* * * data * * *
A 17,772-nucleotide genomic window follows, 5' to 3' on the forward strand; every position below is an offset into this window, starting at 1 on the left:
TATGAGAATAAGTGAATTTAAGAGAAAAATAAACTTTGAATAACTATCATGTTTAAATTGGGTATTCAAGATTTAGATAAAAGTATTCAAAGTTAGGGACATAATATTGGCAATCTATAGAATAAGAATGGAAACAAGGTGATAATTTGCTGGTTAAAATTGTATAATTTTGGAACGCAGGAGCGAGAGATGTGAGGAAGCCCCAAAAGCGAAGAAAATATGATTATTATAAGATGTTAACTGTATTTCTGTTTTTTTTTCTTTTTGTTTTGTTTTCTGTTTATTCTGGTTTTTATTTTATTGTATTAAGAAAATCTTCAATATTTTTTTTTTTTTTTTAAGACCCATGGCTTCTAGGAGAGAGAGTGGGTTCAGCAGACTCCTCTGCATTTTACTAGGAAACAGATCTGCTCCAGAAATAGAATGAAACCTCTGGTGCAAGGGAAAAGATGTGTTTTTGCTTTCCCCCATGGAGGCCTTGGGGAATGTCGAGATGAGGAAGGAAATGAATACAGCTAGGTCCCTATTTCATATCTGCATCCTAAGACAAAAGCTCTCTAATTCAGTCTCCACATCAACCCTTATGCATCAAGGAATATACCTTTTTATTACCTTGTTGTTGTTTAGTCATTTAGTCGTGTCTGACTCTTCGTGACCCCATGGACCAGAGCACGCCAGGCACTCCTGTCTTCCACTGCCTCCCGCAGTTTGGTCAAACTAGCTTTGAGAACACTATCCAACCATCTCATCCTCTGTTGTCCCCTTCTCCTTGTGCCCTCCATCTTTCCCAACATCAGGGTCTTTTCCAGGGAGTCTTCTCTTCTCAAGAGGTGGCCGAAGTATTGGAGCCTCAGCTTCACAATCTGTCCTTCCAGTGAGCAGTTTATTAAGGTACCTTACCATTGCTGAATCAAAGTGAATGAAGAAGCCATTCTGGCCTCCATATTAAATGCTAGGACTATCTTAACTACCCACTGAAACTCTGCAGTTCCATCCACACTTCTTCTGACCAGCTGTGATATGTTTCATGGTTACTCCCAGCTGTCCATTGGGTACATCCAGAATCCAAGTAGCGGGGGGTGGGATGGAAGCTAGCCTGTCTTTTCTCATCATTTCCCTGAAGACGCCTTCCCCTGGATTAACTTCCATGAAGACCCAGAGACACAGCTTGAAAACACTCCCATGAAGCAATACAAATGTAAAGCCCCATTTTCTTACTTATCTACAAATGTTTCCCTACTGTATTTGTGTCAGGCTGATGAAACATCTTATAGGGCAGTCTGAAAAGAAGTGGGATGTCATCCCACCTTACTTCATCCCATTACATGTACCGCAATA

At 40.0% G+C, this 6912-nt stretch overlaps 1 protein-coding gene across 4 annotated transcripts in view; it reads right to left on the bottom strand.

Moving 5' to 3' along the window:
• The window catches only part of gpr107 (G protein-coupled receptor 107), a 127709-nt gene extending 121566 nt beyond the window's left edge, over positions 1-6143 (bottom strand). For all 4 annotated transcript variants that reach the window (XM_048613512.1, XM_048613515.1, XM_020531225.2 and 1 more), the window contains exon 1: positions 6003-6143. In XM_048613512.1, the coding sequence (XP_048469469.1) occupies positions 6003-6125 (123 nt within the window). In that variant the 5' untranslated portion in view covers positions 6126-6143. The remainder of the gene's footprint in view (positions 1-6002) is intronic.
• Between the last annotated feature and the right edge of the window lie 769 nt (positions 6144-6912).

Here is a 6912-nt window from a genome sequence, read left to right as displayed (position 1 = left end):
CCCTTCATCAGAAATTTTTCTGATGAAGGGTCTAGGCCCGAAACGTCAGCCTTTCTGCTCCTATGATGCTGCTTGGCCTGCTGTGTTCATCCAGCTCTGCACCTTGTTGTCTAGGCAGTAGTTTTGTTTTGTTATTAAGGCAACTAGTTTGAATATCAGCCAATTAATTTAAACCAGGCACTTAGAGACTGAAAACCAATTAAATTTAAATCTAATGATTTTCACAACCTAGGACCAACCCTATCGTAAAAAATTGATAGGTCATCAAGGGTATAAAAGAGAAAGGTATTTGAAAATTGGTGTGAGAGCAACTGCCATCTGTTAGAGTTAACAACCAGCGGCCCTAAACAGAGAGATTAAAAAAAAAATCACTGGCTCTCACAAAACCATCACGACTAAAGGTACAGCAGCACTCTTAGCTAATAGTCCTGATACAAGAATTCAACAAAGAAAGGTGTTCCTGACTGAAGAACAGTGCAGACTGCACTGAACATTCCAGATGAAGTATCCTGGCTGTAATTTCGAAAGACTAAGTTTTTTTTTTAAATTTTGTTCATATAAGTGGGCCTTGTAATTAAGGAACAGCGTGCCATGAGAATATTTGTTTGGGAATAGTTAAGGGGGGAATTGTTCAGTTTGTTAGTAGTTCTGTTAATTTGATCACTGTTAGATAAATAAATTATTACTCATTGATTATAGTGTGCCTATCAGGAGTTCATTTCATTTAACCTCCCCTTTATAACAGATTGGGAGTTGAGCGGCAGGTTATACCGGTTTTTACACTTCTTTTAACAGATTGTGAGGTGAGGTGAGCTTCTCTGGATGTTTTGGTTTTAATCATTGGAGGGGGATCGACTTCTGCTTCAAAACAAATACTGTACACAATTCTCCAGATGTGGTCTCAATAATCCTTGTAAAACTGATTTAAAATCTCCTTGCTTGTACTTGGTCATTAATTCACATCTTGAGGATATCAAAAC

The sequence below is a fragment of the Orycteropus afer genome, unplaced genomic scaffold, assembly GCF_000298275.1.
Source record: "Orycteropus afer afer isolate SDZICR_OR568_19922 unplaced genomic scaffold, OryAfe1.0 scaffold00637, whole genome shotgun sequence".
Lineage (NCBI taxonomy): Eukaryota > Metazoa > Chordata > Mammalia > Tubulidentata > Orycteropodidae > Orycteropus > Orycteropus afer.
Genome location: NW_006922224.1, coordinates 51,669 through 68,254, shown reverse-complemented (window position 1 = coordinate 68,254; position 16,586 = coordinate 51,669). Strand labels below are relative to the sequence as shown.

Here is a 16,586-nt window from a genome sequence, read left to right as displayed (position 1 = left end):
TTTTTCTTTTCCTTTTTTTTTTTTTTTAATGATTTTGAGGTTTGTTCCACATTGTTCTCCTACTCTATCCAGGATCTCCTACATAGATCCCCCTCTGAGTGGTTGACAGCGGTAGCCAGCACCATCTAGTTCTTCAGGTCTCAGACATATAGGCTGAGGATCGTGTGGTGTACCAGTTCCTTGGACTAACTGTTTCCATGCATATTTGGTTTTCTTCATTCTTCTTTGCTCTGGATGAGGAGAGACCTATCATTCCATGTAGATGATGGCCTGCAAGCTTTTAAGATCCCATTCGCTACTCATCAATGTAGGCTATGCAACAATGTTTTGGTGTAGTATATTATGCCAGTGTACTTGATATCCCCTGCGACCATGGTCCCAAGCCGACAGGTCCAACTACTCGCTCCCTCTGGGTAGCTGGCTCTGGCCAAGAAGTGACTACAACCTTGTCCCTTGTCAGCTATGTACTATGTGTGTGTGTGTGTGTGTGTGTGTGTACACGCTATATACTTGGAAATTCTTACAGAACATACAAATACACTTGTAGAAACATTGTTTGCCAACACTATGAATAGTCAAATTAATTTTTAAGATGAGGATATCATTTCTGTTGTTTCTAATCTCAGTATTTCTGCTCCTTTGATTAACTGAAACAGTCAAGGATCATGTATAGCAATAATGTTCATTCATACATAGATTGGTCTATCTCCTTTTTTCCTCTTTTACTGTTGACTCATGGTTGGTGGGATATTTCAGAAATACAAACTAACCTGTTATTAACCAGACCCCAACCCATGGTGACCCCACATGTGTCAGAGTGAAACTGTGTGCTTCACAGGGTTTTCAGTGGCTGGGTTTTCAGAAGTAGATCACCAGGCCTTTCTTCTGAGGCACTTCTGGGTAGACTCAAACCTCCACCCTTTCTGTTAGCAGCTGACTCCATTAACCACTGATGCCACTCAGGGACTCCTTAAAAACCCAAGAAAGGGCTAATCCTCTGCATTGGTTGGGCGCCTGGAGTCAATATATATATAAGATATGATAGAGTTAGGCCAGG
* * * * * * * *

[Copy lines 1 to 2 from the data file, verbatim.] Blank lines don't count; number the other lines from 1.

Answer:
A 17,772-nucleotide genomic window follows, 5' to 3' on the forward strand; every position below is an offset into this window, starting at 1 on the left:
TATGAGAATAAGTGAATTTAAGAGAAAAATAAACTTTGAATAACTATCATGTTTAAATTGGGTATTCAAGATTTAGATAAAAGTATTCAAAGTTAGGGACATAATATTGGCAATCTATAGAATAAGAATGGAAACAAGGTGATAATTTGCTGGTTAAAATTGTATAATTTTGGAACGCAGGAGCGAGAGATGTGAGGAAGCCCCAAAAGCGAAGAAAATATGATTATTATAAGATGTTAACTGTATTTCTGTTTTTTTTTCTTTTTGTTTTGTTTTCTGTTTATTCTGGTTTTTATTTTATTGTATTAAGAAAATCTTCAATATTTTTTTTTTTTTTTTAAGACCCATGGCTTCTAGGAGAGAGAGTGGGTTCAGCAGACTCCTCTGCATTTTACTAGGAAACAGATCTGCTCCAGAAATAGAATGAAACCTCTGGTGCAAGGGAAAAGATGTGTTTTTGCTTTCCCCCATGGAGGCCTTGGGGAATGTCGAGATGAGGAAGGAAATGAATACAGCTAGGTCCCTATTTCATATCTGCATCCTAAGACAAAAGCTCTCTAATTCAGTCTCCACATCAACCCTTATGCATCAAGGAATATACCTTTTTATTACCTTGTTGTTGTTTAGTCATTTAGTCGTGTCTGACTCTTCGTGACCCCATGGACCAGAGCACGCCAGGCACTCCTGTCTTCCACTGCCTCCCGCAGTTTGGTCAAACTAGCTTTGAGAACACTATCCAACCATCTCATCCTCTGTTGTCCCCTTCTCCTTGTGCCCTCCATCTTTCCCAACATCAGGGTCTTTTCCAGGGAGTCTTCTCTTCTCAAGAGGTGGCCGAAGTATTGGAGCCTCAGCTTCACAATCTGTCCTTCCAGTGAGCAGTTTATTAAGGTACCTTACCATTGCTGAATCAAAGTGAATGAAGAAGCCATTCTGGCCTCCATATTAAATGCTAGGACTATCTTAACTACCCACTGAAACTCTGCAGTTCCATCCACACTTCTTCTGACCAGCTGTGATATGTTTCATGGTTACTCCCAGCTGTCCATTGGGTACATCCAGAATCCAAGTAGCGGGGGGTGGGATGGAAGCTAGCCTGTCTTTTCTCATCATTTCCCTGAAGACGCCTTCCCCTGGATTAACTTCCATGAAGACCCAGAGACACAGCTTGAAAACACTCCCATGAAGCAATACAAATGTAAAGCCCCATTTTCTTACTTATCTACAAATGTTTCCCTACTGTATTTGTGTCAGGCTGATGAAACATCTTATAGGGCAGTCTGAAAAGAAGTGGGATGTCATCCCACCTTACTTCATCCCATTACATGTACCGCAATA